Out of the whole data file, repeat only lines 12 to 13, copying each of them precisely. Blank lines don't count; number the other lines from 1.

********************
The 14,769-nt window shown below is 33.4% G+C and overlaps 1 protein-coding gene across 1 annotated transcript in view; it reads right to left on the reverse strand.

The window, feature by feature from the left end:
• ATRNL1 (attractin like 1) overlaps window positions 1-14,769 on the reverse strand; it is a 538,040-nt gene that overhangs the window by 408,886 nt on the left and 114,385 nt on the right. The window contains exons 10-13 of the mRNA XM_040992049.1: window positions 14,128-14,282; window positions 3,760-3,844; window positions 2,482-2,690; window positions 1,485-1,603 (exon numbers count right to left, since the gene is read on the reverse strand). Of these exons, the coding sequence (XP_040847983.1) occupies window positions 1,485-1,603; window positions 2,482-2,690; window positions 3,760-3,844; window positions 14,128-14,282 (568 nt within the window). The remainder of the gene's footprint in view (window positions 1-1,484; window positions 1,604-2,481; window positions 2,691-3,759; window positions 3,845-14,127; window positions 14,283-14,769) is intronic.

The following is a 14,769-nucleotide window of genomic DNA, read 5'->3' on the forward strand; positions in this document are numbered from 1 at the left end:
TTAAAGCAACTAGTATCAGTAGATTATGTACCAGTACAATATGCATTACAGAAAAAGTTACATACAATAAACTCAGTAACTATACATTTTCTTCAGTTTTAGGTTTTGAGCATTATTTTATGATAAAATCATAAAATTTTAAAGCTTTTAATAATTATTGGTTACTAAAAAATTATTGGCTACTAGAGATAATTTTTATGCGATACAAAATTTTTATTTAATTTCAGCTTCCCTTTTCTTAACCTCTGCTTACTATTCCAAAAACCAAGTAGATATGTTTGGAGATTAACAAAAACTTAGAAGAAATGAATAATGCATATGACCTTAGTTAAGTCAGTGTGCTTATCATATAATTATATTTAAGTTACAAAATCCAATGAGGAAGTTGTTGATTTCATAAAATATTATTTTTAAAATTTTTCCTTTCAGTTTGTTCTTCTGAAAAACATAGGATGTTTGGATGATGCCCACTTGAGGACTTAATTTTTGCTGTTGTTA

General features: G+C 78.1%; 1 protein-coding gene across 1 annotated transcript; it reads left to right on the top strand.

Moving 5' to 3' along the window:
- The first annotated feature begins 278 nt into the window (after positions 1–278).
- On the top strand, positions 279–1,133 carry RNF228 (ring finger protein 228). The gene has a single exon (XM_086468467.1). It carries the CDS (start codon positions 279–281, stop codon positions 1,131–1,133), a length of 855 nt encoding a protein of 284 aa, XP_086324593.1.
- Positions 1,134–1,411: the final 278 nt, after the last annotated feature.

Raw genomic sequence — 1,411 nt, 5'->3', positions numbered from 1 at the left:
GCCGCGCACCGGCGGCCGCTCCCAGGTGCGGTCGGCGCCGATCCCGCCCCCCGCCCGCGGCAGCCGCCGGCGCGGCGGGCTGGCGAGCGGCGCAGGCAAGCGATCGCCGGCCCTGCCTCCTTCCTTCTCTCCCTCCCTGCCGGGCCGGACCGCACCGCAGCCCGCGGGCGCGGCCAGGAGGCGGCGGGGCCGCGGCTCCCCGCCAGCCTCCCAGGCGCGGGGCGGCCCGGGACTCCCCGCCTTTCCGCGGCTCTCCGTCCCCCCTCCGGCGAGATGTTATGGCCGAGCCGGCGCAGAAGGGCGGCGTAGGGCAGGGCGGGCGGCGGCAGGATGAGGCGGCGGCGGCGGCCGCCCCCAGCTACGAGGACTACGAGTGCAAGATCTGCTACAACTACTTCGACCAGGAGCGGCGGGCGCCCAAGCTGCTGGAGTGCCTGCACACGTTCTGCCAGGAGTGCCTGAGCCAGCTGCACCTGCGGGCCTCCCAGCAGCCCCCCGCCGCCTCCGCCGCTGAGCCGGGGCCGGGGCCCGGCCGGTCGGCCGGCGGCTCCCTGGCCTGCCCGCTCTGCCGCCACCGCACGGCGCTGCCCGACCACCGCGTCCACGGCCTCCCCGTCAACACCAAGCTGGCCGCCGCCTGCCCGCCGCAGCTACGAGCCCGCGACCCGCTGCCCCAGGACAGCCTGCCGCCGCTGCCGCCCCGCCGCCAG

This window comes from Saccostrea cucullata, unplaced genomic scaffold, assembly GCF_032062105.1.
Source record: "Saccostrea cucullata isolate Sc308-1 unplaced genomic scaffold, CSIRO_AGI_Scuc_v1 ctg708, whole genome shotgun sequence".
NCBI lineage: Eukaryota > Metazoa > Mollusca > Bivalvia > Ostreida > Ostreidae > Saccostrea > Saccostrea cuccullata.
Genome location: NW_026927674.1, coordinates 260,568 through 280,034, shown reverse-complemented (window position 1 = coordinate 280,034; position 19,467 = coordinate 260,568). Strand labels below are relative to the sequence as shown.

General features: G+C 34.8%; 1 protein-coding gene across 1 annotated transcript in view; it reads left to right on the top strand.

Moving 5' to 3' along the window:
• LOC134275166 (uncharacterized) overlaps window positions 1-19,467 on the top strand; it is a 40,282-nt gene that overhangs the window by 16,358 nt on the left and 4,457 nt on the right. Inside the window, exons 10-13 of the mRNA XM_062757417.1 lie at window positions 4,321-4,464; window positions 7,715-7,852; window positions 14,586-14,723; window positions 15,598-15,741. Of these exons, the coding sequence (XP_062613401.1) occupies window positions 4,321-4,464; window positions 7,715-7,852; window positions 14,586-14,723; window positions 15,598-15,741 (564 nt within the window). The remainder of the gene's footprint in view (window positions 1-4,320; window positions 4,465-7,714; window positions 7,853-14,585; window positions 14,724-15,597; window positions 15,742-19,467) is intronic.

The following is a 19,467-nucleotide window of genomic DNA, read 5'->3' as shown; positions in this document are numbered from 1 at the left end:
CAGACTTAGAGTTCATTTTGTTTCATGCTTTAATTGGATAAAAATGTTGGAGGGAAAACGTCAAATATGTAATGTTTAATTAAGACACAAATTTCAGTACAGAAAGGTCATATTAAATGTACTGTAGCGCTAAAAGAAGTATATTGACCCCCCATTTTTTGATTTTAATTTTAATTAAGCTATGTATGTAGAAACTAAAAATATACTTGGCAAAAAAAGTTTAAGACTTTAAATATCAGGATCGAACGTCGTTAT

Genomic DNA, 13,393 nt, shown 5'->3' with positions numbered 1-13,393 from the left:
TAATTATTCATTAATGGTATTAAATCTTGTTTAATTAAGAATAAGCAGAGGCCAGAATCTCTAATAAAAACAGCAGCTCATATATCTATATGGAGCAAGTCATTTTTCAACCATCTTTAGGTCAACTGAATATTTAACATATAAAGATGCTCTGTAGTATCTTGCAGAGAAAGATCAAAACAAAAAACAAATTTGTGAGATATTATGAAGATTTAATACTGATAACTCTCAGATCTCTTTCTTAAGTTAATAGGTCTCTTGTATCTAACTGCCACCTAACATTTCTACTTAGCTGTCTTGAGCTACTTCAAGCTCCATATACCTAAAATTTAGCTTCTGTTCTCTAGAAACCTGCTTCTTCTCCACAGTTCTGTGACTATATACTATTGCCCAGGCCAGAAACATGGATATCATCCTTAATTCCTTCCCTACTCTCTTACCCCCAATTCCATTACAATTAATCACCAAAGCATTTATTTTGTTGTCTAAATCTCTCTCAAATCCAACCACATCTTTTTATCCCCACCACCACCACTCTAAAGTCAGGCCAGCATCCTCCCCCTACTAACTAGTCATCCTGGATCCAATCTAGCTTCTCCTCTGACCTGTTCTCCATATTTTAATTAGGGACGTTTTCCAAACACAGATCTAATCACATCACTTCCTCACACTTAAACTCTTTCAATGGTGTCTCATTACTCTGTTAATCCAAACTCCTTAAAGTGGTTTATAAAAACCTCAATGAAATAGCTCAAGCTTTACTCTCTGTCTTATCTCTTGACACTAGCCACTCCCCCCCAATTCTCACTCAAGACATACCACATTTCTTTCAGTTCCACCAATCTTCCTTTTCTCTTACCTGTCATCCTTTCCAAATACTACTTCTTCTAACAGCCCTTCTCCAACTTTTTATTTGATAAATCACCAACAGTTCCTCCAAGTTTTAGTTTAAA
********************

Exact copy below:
GCCGCGCACCGGCGGCCGCTCCCAGGTGCGGTCGGCGCCGATCCCGCCCCCCGCCCGCGGCAGCCGCCGGCGCGGCGGGCTGGCGAGCGGCGCAGGCAAGCGATCGCCGGCCCTGCCTCCTTCCTTCTCTCCCTCCCTGCCGGGCCGGACCGCACCGCAGCCCGCGGGCGCGGCCAGGAGGCGGCGGGGCCGCGGCTCCCCGCCAGCCTCCCAGGCGCGGGGCGGCCCGGGACTCCCCGCCTTTCCGCGGCTCTCCGTCCCCCCTCCGGCGAGATGTTATGGCCGAGCCGGCGCAGAAGGGCGGCGTAGGGCAGGGCGGGCGGCGGCAGGATGAGGCGGCGGCGGCGGCCGCCCCCAGCTACGAGGACTACGAGTGCAAGATCTGCTACAACTACTTCGACCAGGAGCGGCGGGCGCCCAAGCTGCTGGAGTGCCTGCACACGTTCTGCCAGGAGTGCCTGAGCCAGCTGCACCTGCGGGCCTCCCAGCAGCCCCCCGCCGCCTCCGCCGCTGAGCCGGGGCCGGGGCCCGGCCGGTCGGCCGGCGGCTCCCTGGCCTGCCCGCTCTGCCGCCACCGCACGGCGCTGCCCGACCACCGCGTCCACGGCCTCCCCGTCAACACCAAGCTGGCCGCCGCCTGCCCGCCGCAGCTACGAGCCCGCGACCCGCTGCCCCAGGACAGCCTGCCGCCGCTGCCGCCCCGCCGCCAG

This window comes from Saccostrea cucullata, unplaced genomic scaffold, assembly GCF_032062105.1.